The City Council late Monday came up one vote short of the supermajority required to pass a six-month moratorium.
A state law that will allow collective gardens takes effect Friday. Several cities in Snohomish County pushed for temporary bans in order to buy more time to write regulations.
Mukilteo council members Kevin Stoltz, Tony Tinsley and Jennifer Gregerson voted against the measure.
"It sounds more like an indefinite stall to me than any kind of commitment to develop rules," Tinsley said.
Council President Richard Emery supported the moratorium.
"I feel for the patients who need medicine immediately, but it sounds like the city is stuck between a rock and a hard place," he said. "I'd be pleased if we had a moratorium to do this correctly for everybody's benefit."
Mukilteo Mayor Joe Marine said the council acted hastily.
"I think I just saw the Mukilteo City Council make bad law," he said after the meeting.
Gov. Chris Gregoire in April vetoed large sections of a bill expanding the state's medical marijuana law. A portion that would have legalized medical marijuana dispensaries was vetoed, while the part of the bill that allows collective gardens was left in. State and federal laws on medical marijuana are not in sync.
Under the new law, up to 10 qualifying patients can grow 45 plants at a collective garden for their own use. The law allows cities to license, zone and impose health and safety requirements on collective gardens within their jurisdictions.
Lake Stevens, Marysville and Snohomish quickly enacted temporary bans in response to the law, and the Everett City Council is expected to vote on a one-year ban on Wednesday.
Gregerson, a Mukilteo councilwoman, said she felt conflicted about the temporary ban before voting against it.
"I feel sympathy for those who are trying to access that medicine," she said. "I also respect the planning process."
The city's planning and police departments asked for the moratorium so they could have extra time to research policies in other cities and to understand how collective gardens can affect neighborhoods. Potential effects include more demand for traffic and parking, offensive smells, environmental damage from chemicals used for growing and an increase in criminal activity.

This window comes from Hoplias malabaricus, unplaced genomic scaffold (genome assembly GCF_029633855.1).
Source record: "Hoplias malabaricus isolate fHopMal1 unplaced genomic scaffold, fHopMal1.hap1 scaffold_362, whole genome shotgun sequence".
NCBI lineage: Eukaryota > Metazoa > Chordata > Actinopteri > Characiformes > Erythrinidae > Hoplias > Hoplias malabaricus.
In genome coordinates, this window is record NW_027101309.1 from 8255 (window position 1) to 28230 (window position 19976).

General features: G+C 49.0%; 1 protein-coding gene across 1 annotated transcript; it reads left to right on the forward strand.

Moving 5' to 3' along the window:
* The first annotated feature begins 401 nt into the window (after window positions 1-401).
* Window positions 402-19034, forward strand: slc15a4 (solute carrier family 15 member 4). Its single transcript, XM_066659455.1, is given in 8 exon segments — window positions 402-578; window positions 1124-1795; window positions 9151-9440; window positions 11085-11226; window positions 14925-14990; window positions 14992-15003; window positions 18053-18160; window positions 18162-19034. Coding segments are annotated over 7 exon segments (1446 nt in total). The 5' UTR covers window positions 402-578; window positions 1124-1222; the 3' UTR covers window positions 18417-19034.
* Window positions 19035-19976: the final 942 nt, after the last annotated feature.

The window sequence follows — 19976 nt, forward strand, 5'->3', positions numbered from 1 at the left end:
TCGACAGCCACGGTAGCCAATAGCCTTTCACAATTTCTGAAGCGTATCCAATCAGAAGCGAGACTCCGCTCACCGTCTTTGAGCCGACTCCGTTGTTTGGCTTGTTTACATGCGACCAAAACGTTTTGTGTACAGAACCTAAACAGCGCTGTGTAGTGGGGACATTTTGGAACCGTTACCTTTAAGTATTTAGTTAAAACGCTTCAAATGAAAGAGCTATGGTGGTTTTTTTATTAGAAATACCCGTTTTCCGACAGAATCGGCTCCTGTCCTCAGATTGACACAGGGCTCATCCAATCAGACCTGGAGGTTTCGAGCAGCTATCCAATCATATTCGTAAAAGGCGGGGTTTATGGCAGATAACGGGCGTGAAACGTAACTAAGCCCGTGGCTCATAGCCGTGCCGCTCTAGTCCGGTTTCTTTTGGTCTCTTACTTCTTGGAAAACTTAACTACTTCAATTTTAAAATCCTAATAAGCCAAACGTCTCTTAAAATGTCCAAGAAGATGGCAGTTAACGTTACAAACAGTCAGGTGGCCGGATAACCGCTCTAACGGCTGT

There are no known medical marijuana collective gardens in Mukilteo, and city employees haven't heard of anyone interested in starting any. Collective gardens allow individual medical marijuana patients to put their knowledge together.
Several people spoke against the moratorium during the public hearing at Monday's meeting.
Jeremy Kelsey, the president of Medical Marijuana Patients Network, urged council members to look at the issue from an access standpoint. The Everett man said it takes several months to produce medical marijuana ready for use.
"There are people who need this medication now, not after a six-month moratorium," he said.
Kelsey said Mukilteo and other cities should have been drafting ordinances and regulations in the past few months.
"My question to planning staff is this: Gregoire signed this into law on (April 29). What have they done between then and now?" he said.
Planning department employees have their hands full and need more time than that to do research and come up with appropriate rules, planning director Heather McCartney said.
She declined to answer several questions from the council directly in order not to "create problems in the public record." She did say that a moratorium can be extended more than once.
Councilman Randy Lord said the council was treating a simple planning question differently because it had to do with a sensitive issue -- medical marijuana. Lord and council members Linda Grafer, Richard Emery and Emily Vanderwielen voted in favor of the ban.
"I'm absolutely shocked that we are going to throw away all logic just because we are talking about medical marijuana," Lord said. "I'm very, very disappointed."
He added that he supports medical marijuana.
Cities have been struggling for months with how to regulate medical marijuana. Marysville denied a business license a year ago to a group that wanted to operate a medical marijuana co-op in the city.
Medical marijuana is an issue where policies can change quickly, Police Chief Rex Caldwell said.
"We have initiatives in place that can entirely negate this conversation in a few months," he said.
Katya Yefimova: 425-339-3452; firstname.lastname@example.org.
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